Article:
Scientists have discovered three unsuspected regions of human DNA that contain clear genetic risk factors for type 2 diabetes, and another that is associated with elevated blood triglycerides.
The findings stem from the work of the Diabetes Genetics Initiative (DGI), a public-private partnership between the Broad Institute of MIT and Harvard, Novartis and Lund University, and they also reflect a close partnership with two other diabetes research groups.
The three groups' studies, which appeared together in a recent advance online edition of Science, are among the first to apply a suite of genomic resources to clinical research. These genomic resources include the Human Genome Project, the SNP and HapMap Projects, and genome-scale laboratory and analytical tools.
"For the first time, it is possible to look across the human genome and discover new clues about the root causes of common, devastating diseases that arise from a combination of genes, environment and behavior," said senior author David Altshuler, a principal investigator of DGI, director of the Broad Institute's program in medical and population genetics and a professor at Massachusetts General Hospital and Harvard Medical School.
"The confirmed genetic contributors we and our collaborators have found open surprising new avenues for disease research, treatment and prevention," he said.
With the aging of the population and the frequent excesses of modern lifestyles, type 2 diabetes and cardiac risk factors constitute a looming threat to human health, particularly in industrialized nations. Solutions to this burgeoning problem must include new, more effective treatments and the ability to identify "at risk" individuals--each of which requires innovative directions for future research.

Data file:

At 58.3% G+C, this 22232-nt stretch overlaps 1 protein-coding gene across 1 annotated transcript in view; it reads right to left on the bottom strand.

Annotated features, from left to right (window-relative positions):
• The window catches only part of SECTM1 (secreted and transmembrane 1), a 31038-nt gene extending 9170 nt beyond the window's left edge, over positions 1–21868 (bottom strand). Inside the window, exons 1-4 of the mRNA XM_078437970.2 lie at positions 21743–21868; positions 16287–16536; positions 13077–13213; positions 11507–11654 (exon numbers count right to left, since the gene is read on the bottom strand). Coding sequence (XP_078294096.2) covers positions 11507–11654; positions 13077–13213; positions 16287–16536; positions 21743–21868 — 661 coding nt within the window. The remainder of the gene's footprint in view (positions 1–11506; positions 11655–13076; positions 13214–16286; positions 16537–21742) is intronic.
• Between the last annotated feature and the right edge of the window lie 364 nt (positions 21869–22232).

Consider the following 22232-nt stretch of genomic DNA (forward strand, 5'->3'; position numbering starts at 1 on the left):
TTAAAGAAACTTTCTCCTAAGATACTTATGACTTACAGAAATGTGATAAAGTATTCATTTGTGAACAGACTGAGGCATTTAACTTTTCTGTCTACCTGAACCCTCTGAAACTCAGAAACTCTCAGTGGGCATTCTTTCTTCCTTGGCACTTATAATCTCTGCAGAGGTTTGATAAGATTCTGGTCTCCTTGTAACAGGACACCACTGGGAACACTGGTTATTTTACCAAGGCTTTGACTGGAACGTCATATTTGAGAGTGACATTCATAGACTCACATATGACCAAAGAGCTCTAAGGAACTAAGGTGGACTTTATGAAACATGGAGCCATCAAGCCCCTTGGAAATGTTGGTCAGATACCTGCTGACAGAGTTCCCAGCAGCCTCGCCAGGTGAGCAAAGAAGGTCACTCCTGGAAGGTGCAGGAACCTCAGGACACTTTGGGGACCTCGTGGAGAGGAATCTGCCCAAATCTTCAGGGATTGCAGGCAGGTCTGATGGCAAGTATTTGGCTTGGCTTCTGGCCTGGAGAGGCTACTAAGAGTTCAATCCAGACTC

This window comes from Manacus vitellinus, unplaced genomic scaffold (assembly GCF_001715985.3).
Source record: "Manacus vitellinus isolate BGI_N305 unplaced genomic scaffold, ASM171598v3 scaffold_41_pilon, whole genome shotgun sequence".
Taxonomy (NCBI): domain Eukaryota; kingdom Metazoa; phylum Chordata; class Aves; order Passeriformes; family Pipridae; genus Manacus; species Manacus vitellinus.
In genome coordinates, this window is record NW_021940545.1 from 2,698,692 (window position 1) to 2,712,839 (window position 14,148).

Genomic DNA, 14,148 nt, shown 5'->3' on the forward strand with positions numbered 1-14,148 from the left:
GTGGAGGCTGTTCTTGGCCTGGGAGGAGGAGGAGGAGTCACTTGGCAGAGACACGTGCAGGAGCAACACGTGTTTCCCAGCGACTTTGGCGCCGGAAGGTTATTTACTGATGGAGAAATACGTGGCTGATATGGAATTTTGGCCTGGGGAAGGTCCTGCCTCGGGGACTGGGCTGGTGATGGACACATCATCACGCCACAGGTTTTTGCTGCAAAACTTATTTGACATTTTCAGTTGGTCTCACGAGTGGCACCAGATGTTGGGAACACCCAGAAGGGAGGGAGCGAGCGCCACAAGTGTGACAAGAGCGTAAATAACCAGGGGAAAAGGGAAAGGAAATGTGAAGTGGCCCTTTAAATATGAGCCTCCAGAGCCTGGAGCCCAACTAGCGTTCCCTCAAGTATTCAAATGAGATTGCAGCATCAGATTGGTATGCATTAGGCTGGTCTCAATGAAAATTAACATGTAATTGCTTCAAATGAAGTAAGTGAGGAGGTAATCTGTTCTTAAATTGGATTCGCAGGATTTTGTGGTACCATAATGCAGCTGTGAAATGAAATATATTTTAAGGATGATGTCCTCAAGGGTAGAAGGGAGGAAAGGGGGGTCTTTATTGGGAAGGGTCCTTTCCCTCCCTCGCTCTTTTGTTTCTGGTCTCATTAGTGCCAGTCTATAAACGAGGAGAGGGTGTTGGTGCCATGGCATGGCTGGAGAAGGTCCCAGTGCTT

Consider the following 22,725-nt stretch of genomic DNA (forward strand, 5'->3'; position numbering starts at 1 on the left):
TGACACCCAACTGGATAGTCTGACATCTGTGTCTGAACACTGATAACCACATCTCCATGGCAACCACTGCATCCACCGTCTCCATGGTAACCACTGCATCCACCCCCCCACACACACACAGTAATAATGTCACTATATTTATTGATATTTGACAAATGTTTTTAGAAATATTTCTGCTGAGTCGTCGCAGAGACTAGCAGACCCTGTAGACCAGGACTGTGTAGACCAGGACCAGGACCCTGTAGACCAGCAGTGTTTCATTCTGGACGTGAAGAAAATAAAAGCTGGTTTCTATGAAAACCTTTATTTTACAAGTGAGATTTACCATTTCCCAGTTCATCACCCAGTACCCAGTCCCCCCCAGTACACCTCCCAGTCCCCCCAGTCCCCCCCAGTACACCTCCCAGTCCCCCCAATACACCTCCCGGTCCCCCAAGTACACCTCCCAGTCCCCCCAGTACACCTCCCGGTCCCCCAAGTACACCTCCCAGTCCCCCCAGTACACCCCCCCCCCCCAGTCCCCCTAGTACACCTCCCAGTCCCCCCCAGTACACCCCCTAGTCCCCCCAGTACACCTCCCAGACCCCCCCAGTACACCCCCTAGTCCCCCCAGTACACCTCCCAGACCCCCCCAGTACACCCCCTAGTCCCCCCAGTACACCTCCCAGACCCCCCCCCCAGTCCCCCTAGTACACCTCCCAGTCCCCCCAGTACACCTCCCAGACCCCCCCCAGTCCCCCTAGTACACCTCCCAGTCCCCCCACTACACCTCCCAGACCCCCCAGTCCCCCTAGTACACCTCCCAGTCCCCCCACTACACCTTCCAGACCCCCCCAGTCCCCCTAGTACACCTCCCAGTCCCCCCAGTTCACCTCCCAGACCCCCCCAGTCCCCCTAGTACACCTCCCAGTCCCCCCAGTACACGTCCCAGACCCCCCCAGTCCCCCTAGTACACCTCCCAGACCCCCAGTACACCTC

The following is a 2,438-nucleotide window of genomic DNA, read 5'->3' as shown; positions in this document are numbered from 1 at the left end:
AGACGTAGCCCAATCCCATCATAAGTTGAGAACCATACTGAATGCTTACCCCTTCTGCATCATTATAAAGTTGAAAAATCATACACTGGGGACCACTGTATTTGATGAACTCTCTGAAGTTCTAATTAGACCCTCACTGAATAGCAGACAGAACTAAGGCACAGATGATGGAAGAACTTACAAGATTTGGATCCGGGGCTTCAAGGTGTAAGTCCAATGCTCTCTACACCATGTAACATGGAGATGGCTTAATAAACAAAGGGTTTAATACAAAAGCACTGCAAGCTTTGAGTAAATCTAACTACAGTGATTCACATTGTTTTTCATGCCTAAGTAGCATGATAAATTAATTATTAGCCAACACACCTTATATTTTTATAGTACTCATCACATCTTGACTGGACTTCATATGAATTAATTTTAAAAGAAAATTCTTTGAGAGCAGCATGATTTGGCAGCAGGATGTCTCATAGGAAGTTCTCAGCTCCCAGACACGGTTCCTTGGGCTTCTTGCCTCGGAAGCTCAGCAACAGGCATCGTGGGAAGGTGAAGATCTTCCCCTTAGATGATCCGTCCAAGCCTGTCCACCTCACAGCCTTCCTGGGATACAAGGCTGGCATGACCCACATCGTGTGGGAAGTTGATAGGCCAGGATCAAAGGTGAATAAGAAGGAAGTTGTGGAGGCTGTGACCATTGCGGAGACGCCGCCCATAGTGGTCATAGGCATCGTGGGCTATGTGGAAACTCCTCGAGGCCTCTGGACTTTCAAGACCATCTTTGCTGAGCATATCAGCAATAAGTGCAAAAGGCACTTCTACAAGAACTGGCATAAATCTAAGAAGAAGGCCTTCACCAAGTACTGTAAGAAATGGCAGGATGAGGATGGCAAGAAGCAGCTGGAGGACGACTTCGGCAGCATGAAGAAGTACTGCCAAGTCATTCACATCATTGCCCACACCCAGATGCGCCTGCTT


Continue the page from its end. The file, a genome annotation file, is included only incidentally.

The DGI study is one of the first large-scale studies of human genetic variability, aiming to reveal genetic connections to type 2 diabetes and other cardiovascular risk factors such as blood insulin levels, cholesterol levels, blood pressure and body weight. Each of these traits is considered "complex" because it involves a mix of inherited, environmental and behavioral factors.
The scientists' approach, known as a "genome-wide association study," involves scanning thousands of individuals' genomes for single letter changes, called single nucleotide polymorphisms (SNPs). Due to the block-like nature of the human genome, certain SNPs can serve as signposts, highlighting pieces of nearby DNA that may play a causal role in disease.
Using this approach, the DGI team and their collaborators identified and confirmed three novel regions of the genome that influence the risk of type 2 diabetes, as well as a genomic region that is linked with blood triglyceride levels. Perhaps the most intriguing result involves a DNA region that lies far from any known annotated genes. Such genomic "outsiders" would have been incredibly difficult to find by traditional hypothesis-driven approaches.
The other regions linked to diabetes lie near genes with known biochemical functions, but ones never before connected to the disease. Interestingly, the region implicated in triglyceride levels involves a gene that has long been known to play a role in modulating blood glucose.
Based on initial results, the DGI scientists turned to replicating the most promising findings in independent samples--a critical aspect of the genomic method. The scientists worked together with two other groups that performed similar genomic analyses of type 2 diabetes: the Wellcome Trust Case Control Consortium/UK Type 2 Diabetes Genetics Consortium (WTCCC/UKT2D) and the Finland-United States Investigation of NIDDM (non-insulin-dependent diabetes mellitus) Genetics (FUSION).
By virtue of their close collaboration, DGI, WTCCC/UKT2D and FUSION researchers identified at least eight clear genetic risk factors for type 2 diabetes, including three that had never before been found, as well as several other probable risk factors that warrant further study.